Applying the Supreme Court's Decision on DOMA

After the Supreme Court's decision on same-sex marriage was released in late June, effectively invalidating Section 3 of the federal Defense of Marriage Act, questions have been arising as to the impact the decision will have on citizens with foreign same-sex spouses seeking to sponsor them for permanent residency. The Obama administration took no extra time in showing its enthusiasm for catering to couples in this situation who have been denied the right to fiancée and marriage visas for years. Practically speaking, two important implications have resulted from the Supreme Court's decision for immigration policy in the United States:

  1. U.S. citizens or permanent residents can sponsor foreign national same-sex spouses for family based immigration: Prior to the decision on DOMA, any petitions made by U.S. citizens for sponsorship of same-sex spouses were automatically denied by the United States Citizenship and Immigration Services by default. However, now that Section 3 of the Act has been overturned, same-sex couples will be considered and processed in the same way as heterosexual married couples. As a U.S. citizen or permanent resident, individuals seeking sponsorship for foreign national spouses will fill out Form-130 and submit it to the agency. The petition will be considered according to pertinent immigration law and will not be discriminated against based on the nature of the relationship.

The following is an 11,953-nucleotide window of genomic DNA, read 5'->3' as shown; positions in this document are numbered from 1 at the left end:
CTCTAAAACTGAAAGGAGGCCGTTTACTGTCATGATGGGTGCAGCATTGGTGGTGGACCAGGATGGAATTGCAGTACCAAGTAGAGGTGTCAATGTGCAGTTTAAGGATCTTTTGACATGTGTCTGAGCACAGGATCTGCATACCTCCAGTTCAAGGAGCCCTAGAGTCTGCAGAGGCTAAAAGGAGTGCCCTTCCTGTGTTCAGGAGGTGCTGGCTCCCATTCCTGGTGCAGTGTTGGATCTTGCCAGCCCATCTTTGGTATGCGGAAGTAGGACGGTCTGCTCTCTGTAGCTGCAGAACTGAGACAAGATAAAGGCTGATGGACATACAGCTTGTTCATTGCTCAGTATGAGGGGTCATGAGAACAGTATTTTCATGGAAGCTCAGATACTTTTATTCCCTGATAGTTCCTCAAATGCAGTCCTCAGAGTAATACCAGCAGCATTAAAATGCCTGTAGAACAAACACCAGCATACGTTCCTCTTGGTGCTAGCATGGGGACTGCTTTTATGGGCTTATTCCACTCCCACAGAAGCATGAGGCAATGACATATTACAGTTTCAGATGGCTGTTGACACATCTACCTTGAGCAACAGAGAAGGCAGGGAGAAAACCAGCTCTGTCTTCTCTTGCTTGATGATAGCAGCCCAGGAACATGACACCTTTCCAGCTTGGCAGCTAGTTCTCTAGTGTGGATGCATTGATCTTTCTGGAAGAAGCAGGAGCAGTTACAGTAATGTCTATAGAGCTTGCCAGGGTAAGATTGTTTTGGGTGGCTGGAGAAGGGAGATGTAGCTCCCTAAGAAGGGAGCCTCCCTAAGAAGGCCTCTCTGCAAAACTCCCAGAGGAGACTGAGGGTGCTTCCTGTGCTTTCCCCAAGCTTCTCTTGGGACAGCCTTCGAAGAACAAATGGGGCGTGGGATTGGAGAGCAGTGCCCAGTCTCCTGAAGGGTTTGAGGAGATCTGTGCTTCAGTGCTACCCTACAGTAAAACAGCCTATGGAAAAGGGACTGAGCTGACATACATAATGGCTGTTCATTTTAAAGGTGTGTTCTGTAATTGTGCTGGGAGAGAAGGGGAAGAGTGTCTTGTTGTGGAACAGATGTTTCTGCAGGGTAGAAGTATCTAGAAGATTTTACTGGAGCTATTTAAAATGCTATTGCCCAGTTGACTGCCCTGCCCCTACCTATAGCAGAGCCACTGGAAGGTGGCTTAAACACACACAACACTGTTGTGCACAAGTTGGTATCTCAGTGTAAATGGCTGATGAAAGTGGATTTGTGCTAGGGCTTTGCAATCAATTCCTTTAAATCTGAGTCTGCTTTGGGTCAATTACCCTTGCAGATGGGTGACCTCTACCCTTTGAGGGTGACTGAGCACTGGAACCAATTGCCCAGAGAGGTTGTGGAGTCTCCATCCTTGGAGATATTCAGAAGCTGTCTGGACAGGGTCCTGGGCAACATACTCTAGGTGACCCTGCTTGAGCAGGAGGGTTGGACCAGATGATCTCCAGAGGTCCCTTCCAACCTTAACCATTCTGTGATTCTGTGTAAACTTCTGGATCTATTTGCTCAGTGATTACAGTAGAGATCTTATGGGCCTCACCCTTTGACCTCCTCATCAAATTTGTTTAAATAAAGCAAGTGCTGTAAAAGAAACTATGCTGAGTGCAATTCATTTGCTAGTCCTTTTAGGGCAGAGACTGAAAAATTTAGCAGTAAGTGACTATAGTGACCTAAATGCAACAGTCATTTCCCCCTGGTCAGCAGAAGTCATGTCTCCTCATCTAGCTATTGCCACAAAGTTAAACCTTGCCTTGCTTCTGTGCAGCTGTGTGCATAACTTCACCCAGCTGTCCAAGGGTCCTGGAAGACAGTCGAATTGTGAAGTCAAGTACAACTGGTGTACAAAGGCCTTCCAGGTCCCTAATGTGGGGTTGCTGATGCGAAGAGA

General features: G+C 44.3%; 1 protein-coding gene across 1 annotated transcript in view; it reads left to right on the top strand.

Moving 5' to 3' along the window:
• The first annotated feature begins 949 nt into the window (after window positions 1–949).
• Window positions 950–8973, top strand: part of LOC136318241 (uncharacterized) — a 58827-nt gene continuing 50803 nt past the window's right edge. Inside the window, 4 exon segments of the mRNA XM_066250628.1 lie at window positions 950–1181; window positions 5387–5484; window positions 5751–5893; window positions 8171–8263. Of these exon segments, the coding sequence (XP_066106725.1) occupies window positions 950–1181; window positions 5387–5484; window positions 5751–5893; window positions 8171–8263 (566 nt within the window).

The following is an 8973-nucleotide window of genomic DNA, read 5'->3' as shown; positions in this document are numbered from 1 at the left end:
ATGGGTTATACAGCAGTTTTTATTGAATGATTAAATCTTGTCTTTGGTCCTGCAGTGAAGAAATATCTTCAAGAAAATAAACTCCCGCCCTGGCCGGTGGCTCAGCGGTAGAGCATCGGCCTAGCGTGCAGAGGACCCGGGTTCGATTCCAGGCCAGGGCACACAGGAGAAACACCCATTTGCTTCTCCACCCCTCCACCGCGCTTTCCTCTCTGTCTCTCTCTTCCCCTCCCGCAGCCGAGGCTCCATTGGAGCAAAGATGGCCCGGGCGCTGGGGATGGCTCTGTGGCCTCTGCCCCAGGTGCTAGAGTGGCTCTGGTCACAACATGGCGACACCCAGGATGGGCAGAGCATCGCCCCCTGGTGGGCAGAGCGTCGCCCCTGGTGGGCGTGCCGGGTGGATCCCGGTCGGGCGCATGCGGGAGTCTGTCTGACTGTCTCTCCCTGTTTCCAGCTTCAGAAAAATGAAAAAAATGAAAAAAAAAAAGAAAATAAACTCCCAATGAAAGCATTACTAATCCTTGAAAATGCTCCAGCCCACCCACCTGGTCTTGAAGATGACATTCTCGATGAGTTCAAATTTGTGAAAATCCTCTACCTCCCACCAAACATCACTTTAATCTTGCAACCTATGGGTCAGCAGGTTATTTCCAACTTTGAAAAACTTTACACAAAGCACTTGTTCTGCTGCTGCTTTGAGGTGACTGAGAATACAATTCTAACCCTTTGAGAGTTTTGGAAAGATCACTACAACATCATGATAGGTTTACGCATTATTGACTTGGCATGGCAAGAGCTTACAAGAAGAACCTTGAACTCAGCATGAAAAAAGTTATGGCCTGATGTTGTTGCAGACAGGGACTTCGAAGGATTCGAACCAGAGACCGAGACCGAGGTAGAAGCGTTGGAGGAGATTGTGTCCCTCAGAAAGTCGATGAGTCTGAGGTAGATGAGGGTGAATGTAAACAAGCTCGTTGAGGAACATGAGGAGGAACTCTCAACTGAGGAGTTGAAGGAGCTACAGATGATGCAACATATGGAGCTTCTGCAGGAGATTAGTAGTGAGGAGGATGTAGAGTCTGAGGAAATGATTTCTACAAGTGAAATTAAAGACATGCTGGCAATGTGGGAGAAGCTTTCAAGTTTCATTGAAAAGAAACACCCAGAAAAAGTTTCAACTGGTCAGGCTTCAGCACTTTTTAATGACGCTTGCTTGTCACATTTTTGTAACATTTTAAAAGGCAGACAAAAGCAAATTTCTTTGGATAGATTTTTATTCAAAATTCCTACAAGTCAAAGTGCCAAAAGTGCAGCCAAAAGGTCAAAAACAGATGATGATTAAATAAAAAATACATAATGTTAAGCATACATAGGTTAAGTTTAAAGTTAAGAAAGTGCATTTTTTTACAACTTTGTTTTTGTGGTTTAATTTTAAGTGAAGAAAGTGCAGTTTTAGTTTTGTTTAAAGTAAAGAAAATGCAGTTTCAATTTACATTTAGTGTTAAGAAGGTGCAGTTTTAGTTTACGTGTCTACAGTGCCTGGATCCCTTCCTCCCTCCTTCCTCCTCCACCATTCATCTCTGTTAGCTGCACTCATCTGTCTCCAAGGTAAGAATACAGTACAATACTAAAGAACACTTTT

2. Married same-sex couples can petition for immigration visas regardless of their state of residence: Since DOMA did not make an impact on states that still do not recognize same-sex marriage, many couples who have been married in states that do but are residing in states that don't are wondering whether they qualify for the immigrant visa petition. The answer to their questions is in the positive. When reviewing a petition for an immigrant visa, the USCIS will view the legitimacy of the marriage based on the laws of the state where the marriage was established. That means that if a couple was married in a state that recognizes same-sex marriage, such as New York, but lives in a state that has yet to recognize the union, the USCIS will base its evaluation on New York's laws on same-sex marriage.

If you are a same-sex couple seeking answers to the process and procedure of obtaining an immigrant visa for permanent residency, contact the New Jersey immigration lawyers at The Law Offices of Lloyd E. Bennett, Esq. P.C. today.